American Farm Bureau Federation plans to unveil a new insurance product this summer focused on protecting revenue from milk sales, as opposed to the margin between milk prices and feed costs in other risk-management tools.
Its Dairy Revenue Protection insurance, developed in cooperation with American Farm Bureau Insurance Services, is based on traditional crop insurance models and has gained the approval of USDA’s Federal Crop Insurance Corporation.
It would offer revenue guarantees, with options to cover the value of a farmer’s milk and his production.
Other programs, such as the Margin Protection Program and Livestock Gross Margin program, are based on the margin between the average cost of feed and the average price of milk.
Dairy-RP “fills the gap in risk coverage. Everything else was margin-based; there was nothing that looked at the value of milk,” John Newton, AFBF director of market intelligence, said.
Margin protection has proved ineffective in recent years when milk prices have bottomed out. Because feed costs also decreased substantially, the margin between milk prices and feed costs was not low enough to adequately trigger indemnity payments despite dire circumstances on the farms and about $95.7 million in premiums paid in 2015 and 2016.
“Farmers didn’t get a lot of support, and this could go a long way in fixing that,” Newton said.
The concept is simple. Dairy-RP would protect dairy farmers against quarterly revenue losses caused by declines in the value of milk or milk components or unexpected losses in milk production.
Producers would have four decisions to make in choosing coverage:
• The value of milk protected.
• The amount of milk to cover.
• The level of revenue coverage.
• Which quarterly contracts they want to purchase.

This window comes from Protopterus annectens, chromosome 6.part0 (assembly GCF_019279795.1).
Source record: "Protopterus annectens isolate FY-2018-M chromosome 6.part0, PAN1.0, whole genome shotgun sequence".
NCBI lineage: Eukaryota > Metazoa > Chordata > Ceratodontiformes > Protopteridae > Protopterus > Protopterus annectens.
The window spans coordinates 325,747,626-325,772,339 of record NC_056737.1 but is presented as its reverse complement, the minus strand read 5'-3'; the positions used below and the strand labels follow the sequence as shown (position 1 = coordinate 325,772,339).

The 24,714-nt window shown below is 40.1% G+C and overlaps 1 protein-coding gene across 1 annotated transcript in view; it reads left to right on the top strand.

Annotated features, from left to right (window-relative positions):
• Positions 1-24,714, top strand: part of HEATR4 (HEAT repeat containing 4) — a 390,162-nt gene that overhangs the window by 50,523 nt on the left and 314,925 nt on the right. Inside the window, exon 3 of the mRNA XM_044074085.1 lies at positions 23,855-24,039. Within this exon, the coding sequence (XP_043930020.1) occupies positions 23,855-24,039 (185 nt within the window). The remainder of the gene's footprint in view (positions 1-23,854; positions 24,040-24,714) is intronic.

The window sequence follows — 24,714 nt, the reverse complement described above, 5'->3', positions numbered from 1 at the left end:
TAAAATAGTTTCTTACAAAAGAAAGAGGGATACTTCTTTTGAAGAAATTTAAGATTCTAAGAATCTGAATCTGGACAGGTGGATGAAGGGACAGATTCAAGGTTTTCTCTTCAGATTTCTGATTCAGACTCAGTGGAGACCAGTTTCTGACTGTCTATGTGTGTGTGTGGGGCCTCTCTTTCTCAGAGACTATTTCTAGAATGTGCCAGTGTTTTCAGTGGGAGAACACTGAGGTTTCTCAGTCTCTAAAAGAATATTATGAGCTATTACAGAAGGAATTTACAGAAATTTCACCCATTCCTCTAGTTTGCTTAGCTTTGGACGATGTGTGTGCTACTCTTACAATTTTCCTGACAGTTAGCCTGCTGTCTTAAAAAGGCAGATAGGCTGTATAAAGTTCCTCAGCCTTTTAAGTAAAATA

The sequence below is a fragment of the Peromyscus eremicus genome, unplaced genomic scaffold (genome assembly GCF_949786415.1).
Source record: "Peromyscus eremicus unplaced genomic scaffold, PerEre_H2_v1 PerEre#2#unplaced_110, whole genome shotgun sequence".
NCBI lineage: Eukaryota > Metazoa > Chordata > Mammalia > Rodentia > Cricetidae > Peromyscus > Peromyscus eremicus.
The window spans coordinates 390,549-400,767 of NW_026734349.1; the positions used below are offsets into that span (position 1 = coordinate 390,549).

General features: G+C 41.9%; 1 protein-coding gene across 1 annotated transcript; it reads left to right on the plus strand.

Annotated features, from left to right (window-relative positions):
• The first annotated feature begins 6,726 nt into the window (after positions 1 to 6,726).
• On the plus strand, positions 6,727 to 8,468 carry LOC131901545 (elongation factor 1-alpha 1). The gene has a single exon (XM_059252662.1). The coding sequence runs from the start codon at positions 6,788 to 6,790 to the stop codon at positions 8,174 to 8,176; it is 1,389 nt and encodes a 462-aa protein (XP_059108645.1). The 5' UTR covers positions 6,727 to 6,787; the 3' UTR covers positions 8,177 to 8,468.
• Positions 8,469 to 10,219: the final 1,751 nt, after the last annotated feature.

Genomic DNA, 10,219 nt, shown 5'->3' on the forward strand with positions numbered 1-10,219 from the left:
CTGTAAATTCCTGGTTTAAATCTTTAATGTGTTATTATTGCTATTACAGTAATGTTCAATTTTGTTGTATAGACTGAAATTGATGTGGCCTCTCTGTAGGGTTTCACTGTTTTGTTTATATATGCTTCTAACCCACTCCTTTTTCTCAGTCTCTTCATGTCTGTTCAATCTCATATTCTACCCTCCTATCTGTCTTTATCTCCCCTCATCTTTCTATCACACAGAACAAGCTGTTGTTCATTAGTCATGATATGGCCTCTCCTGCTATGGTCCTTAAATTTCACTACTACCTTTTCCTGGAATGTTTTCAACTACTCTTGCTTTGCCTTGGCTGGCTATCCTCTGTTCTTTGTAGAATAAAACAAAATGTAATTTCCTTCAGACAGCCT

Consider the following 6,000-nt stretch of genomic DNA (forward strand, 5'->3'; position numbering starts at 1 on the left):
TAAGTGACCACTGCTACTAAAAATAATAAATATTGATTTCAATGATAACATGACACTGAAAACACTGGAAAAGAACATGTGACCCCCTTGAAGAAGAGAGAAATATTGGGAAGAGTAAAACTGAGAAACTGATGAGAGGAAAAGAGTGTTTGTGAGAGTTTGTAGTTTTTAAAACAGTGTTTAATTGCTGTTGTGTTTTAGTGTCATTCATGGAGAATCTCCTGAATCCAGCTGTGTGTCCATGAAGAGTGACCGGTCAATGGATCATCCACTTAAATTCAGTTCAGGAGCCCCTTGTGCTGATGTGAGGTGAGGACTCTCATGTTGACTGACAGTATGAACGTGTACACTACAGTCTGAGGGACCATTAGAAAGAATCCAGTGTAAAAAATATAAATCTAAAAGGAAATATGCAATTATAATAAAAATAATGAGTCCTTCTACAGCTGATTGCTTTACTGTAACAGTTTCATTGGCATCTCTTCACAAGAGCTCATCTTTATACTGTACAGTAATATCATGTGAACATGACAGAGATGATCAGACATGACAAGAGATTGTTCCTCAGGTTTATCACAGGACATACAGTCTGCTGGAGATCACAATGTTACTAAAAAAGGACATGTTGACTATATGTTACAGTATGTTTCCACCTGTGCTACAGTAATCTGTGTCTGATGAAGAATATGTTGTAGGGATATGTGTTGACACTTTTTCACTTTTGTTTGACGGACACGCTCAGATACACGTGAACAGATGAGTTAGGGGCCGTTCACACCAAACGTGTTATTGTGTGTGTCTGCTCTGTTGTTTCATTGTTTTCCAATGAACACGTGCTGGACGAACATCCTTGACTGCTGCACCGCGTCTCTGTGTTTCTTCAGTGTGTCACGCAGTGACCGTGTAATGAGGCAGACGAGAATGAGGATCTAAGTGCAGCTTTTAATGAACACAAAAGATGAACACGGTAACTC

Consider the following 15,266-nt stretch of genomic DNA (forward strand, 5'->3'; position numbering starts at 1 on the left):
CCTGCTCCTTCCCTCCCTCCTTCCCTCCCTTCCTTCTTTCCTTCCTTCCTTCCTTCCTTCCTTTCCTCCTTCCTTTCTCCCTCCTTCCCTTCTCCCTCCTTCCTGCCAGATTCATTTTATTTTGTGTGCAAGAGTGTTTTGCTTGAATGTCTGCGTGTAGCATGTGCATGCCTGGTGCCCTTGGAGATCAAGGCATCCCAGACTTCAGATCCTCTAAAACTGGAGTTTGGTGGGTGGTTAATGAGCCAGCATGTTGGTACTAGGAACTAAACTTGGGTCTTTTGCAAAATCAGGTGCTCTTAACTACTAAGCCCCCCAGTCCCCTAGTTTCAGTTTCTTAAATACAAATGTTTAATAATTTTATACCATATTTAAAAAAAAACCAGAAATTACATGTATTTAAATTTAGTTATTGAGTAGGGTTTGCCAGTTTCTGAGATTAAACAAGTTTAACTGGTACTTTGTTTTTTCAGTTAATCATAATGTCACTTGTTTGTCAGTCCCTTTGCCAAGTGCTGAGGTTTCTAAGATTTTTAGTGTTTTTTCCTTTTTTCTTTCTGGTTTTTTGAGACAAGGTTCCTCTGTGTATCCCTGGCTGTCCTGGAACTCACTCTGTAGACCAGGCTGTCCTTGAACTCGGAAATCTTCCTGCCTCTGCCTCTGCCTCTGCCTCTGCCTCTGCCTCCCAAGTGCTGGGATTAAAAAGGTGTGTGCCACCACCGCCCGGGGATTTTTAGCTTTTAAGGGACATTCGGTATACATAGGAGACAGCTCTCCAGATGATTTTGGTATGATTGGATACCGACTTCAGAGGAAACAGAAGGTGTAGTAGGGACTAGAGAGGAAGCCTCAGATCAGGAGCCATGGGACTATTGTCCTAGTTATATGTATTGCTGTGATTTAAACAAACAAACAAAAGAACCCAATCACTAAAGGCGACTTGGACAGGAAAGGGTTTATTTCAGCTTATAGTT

Producers would have two options based on the value of milk. They could choose an average milk price based on Class III and IV milk prices. The other option would be based on milk components, milkfat and protein.
The producer would then choose how much milk production to cover during the quarter.
His elected volume of milk would be indexed using average expected state milk yield per cow. The expected revenue during the quarter would be the product of the value of milk and the amount of covered milk.
The producer would then select a level of revenue coverage to guarantee.
Once the monthly milk and component prices are announced for the quarter and USDA’s milk production report identifies actual average per-cow production per state, the state-indexed actual average revenue will be compared against the revenue guarantee.
If the actual revenue is below the guarantee, producers will be paid an indemnity based on the difference.
“People seem pretty excited at this point,” Newton said.
Like other crop insurance policies, USDA would provide premium discounts to purchase Dairy-RP and the discount would increase as a producer’s elected deductible increased.
More policy details, such as coverage rates and premium estimates, will be released this summer, he said.
Producers in Idaho will be getting more details in early June at meetings with Newton planned for Twin Falls, Boise and Pocatello sponsored by Idaho Farm Bureau and Idaho Dairymen’s Association.
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